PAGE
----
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I am trying to evaluate the following integral:

$$\int_{a}^{\infty} \tfrac{(t-a)^2}{C^2} \cdot \exp ( - \tfrac{(t-a)^2}{C^2} ) \cdot \exp(iwt) \ dt$$

I thought about using the substitution $\beta \doteq \tfrac{(t-a)}{C}$ so the integral would become:

$$\int_{0}^{\infty} \beta^2 \cdot \exp (- \beta^2 ) \cdot \exp(i w (\beta C - a)) \ C \ d\beta$$

However, I don't know how to evaluate this either.

Any idea on how to do this?

EDIT: As Caran-d'Ache pointed out, I did in fact lose a minus! I'm still just learning Mathematica, how did you enter the integral?

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Are you sure you have got the right integrand? – Mhenni Benghorbal May 19 '13 at 13:25
Unfortunately, yes, I'm sure! – fabian789 May 19 '13 at 13:28
@fabian789 Mathematica says that the integral does not converge. So I guess you lost minus sign in the first exponent. – Caran-d'Ache May 19 '13 at 16:46
@Caran-d'Ache I actually did lose one. Can you tell me the Mathematica command you used to evaluate the integral? – fabian789 May 20 '13 at 9:33
up vote 1 down vote accepted

So one has the following integral:$$\mathrm{I}=\int_{0}^{\infty} \beta^2e^{- \beta^2} e^{i w (\beta C - a)} \ C \ d\beta$$ $$\mathrm{I}=Ce^{-i w a}\int_{0}^{\infty} \beta^2 e^{- \beta^2} e^{i w \beta C } d\beta$$ Let's for simplicity set $Ce^{-i w a}=\alpha$, $w C=s$, so: $$\mathrm{I}=\alpha\int_{0}^{\infty} \beta^2 e^{- \beta^2} e^{i \beta s } d\beta$$ Joining the exponent terms and completing the square in the power of the resulting exponent: $$\mathrm{I}=\alpha\int_{0}^{\infty} \beta^2 e^{- (\beta-\frac{i s}{2})^2} e^{-\frac{s^2}{4}} d\beta$$ Again $\tilde{\alpha}=\alpha \ e^{-\frac{s^2}{4}}$ and changing the variable (and the limits of integration) from $\beta$ to $t=\beta-\frac{i s}{2}$ one can obtain: $$\mathrm{I}=\tilde{\alpha}\int_{-\frac{i s}{2}}^{\infty-\frac{i s}{2}}\left(t+\frac{i s}{2}\right)^2 e^{- t^2} dt$$ Expanding the terms in the brackets: $$\mathrm{I}=\tilde{\alpha}\int_{-\frac{i s}{2}}^{\infty-\frac{i s}{2}}\left(t^2+i t s-\frac{s^2}{4}\right) e^{- t^2}=\frac{\tilde{\alpha}}{8} i \left(2 s-\sqrt{\pi } e^{-\frac{s^2}{4}} \left(s^2-2\right) \left(\text{erfi}\left(\frac{s}{2}\right)-i\right)\right)$$ where $ \text{erfi}$ - is the imaginary error function. After that one should assume all the substitutions what were made.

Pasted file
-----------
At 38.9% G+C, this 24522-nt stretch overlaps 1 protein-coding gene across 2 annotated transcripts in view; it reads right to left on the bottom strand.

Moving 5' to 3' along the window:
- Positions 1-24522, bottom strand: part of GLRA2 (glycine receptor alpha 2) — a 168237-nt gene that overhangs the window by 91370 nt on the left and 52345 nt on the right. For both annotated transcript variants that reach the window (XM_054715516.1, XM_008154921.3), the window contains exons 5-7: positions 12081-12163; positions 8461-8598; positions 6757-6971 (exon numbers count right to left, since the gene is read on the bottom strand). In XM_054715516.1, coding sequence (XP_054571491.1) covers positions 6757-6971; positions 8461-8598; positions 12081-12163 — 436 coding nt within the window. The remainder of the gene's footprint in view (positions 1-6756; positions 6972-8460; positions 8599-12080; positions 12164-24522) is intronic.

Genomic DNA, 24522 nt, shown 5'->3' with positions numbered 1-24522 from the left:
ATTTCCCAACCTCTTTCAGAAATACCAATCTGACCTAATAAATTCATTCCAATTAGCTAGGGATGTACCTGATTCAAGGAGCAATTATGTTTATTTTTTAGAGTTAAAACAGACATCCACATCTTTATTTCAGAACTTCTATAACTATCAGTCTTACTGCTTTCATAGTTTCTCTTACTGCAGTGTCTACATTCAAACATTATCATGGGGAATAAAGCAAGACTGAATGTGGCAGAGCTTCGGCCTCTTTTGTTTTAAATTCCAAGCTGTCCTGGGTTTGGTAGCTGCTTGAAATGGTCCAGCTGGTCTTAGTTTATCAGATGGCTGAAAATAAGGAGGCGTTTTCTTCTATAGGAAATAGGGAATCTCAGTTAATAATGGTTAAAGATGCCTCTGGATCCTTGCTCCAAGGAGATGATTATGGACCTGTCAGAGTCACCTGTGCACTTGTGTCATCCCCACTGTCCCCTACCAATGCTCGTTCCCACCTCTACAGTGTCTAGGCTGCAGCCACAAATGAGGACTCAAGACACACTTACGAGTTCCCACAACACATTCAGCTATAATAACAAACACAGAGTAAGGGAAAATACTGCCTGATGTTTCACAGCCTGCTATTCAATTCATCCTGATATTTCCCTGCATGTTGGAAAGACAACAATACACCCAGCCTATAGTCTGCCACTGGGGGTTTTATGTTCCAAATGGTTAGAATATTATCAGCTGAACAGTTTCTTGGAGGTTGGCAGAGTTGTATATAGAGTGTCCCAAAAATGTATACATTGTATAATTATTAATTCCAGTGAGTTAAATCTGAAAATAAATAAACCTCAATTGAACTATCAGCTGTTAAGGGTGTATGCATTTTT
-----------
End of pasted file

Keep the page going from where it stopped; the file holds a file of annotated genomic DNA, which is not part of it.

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Thanks a bunch, this seems to be perfect! – fabian789 May 20 '13 at 18:07

Or there is another way. One can look at $$\mathrm{I}=\alpha\int_{0}^{\infty} \beta^2 e^{- \beta^2} e^{i \beta s } d\beta$$ as the Laplace transform $\mathcal{L}_{\beta }\left[\beta ^2 e^{-\beta ^2 } \right](p)$ with $p=-is$. One can find (from the textbooks or using Mathematica) the answer. And after some simplification get the same result: $$\mathrm{I}=\frac{\tilde{\alpha}}{8} i \left(2 s-\sqrt{\pi } e^{-\frac{s^2}{4}} \left(s^2-2\right) \left(\text{erfi}\left(\frac{s}{2}\right)-i\right)\right)$$

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Yes, the exercise I'm trying to solve actually asks me to Laplance transform this. I did however want to manually evaluate the integral. – fabian789 May 20 '13 at 18:35

I think you may be able to integrate by parts twice if we have $e^{-(...)}$ instead of $e^{(...)}$, the integral in this current case does not converge

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I think this would be better as a comment. If you had tried it and it worked, then it would certainly be a hint type answer. Just some friendly advice. Regards – Amzoti May 19 '13 at 16:45
thanks for advice. – RETAS May 19 '13 at 16:59

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